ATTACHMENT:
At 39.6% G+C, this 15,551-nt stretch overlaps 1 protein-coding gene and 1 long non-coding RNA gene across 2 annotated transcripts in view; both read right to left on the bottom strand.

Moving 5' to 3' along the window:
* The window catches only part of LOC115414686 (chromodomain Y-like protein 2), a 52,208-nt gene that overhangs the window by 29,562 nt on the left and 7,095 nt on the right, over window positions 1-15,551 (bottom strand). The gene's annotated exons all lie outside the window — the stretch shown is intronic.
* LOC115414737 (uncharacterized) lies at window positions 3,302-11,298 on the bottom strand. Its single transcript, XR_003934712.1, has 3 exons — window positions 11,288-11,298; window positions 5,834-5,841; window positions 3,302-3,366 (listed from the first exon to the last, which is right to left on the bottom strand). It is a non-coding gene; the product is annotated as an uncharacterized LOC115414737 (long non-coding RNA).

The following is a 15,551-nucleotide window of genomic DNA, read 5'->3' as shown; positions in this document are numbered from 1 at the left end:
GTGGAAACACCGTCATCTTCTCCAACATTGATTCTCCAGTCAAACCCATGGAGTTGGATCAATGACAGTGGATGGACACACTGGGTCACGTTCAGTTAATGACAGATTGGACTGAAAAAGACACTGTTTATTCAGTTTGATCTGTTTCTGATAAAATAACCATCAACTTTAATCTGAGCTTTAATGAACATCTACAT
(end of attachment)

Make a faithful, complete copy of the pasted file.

At 39.6% G+C, this 15,551-nt stretch overlaps 1 protein-coding gene and 1 long non-coding RNA gene across 2 annotated transcripts in view; both read right to left on the bottom strand.

Moving 5' to 3' along the window:
* The window catches only part of LOC115414686 (chromodomain Y-like protein 2), a 52,208-nt gene that overhangs the window by 29,562 nt on the left and 7,095 nt on the right, over window positions 1-15,551 (bottom strand). The gene's annotated exons all lie outside the window — the stretch shown is intronic.
* LOC115414737 (uncharacterized) lies at window positions 3,302-11,298 on the bottom strand. Its single transcript, XR_003934712.1, has 3 exons — window positions 11,288-11,298; window positions 5,834-5,841; window positions 3,302-3,366 (listed from the first exon to the last, which is right to left on the bottom strand). It is a non-coding gene; the product is annotated as an uncharacterized LOC115414737 (long non-coding RNA).

The following is a 15,551-nucleotide window of genomic DNA, read 5'->3' as shown; positions in this document are numbered from 1 at the left end:
GTGGAAACACCGTCATCTTCTCCAACATTGATTCTCCAGTCAAACCCATGGAGTTGGATCAATGACAGTGGATGGACACACTGGGTCACGTTCAGTTAATGACAGATTGGACTGAAAAAGACACTGTTTATTCAGTTTGATCTGTTTCTGATAAAATAACCATCAACTTTAATCTGAGCTTTAATGAACATCTACAT